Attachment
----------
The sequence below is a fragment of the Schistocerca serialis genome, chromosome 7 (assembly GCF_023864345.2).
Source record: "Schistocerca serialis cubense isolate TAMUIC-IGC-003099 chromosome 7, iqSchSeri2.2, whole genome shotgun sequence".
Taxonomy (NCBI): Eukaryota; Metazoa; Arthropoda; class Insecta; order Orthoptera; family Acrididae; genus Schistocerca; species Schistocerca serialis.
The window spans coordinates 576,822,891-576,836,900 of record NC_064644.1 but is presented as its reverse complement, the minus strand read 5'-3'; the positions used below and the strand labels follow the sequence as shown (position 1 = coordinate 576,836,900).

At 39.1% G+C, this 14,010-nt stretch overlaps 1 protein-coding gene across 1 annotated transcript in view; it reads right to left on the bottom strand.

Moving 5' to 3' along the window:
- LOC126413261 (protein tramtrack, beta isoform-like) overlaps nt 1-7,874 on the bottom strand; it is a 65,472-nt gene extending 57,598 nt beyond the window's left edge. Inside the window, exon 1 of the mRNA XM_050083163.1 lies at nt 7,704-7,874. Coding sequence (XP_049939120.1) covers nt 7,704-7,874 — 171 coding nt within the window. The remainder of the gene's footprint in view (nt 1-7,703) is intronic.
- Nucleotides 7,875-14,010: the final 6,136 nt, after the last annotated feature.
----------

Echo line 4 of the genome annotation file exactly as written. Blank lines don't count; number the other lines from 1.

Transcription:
The window spans coordinates 576,822,891-576,836,900 of record NC_064644.1 but is presented as its reverse complement, the minus strand read 5'-3'; the positions used below and the strand labels follow the sequence as shown (position 1 = coordinate 576,836,900).